The Piano Playing Position:
A Guide for the Student Pianist
Robert T. Kelley
(also see my Guide to Piano Tone Production for more tips)
Note: This cannot serve to replace private instruction in music. It is intended to function as a resource for students and prospective students who are looking for help on learning to play the piano.
- The position of the bench and proper posture
- When approaching the piano, adjust the bench so that you can stand comfortably in the space between the bench and the piano.
- If the bench height is adjustable, make sure it is high enough so that in playing position your arms are parallel to the floor or even slanted slightly down toward the keys. If the bench is not adjustable, sitting on a book or a pillow of the proper thickness may help.
- Sitting up straight with good posture and with both feet flat on the floor is important because playing power comes from transferring the weight of the body into the keys. If you can't support the weight from below as you move your torso, then you will not get a good sound.
- Don't curve your fingers!
- Playing with fingers unnaturally curved creates excess muscle tension in the hand and can eventually contribute to repetitive stress injuries.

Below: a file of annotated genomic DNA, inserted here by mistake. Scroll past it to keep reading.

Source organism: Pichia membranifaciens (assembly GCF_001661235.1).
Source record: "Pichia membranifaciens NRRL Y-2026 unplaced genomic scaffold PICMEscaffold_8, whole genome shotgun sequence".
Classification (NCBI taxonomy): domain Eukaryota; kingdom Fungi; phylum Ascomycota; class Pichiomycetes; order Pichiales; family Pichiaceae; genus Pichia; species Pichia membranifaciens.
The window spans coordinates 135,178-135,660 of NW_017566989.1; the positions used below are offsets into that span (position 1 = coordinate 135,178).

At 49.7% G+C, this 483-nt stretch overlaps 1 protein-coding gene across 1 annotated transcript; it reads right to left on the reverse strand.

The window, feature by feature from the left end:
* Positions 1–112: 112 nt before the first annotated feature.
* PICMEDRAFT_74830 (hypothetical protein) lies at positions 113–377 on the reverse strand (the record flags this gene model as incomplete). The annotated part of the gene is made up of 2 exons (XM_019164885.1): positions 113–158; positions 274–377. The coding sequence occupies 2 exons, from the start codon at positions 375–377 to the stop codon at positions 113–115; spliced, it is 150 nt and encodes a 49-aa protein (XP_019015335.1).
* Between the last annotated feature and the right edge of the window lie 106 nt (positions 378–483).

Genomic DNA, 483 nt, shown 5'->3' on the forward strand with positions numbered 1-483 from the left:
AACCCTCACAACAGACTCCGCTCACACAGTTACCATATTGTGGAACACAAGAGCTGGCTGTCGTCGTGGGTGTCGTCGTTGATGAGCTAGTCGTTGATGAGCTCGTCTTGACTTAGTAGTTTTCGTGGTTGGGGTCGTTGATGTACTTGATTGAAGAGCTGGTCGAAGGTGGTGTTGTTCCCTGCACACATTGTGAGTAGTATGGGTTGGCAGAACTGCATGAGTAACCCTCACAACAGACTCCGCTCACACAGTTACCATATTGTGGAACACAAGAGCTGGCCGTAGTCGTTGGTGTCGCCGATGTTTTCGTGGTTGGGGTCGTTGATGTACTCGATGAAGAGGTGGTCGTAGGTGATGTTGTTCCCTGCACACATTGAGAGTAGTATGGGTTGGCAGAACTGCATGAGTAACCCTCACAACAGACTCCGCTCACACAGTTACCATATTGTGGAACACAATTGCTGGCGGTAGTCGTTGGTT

- To find the natural hand shape, drop your hand to your side and shake your hand out until you can completely relax it and let it go limp. In this position your fingers should be slightly curved so that, if you play with that curvature, the "pads" of your fingertips will be touching the keys. (If you want to get especially crisp attacks, you can play up on the fingertips near the fingernails, but it shouldn't be your normal playing position.)
- When relaxed, your hand should naturally be able to fall onto five adjacent white keys. This is the primary playing position for the piano. If you always play with the hands stretched out larger than this, it can cause injuries due to unnecessary muscle tension. Only stretch you hands out when you need to. Otherwise relax them.
- You should retain enough tension in the fingers so that the first joint does not collapse when you press a key down. If your finger bends the wrong way when you play, you will not be able to make a good sound.
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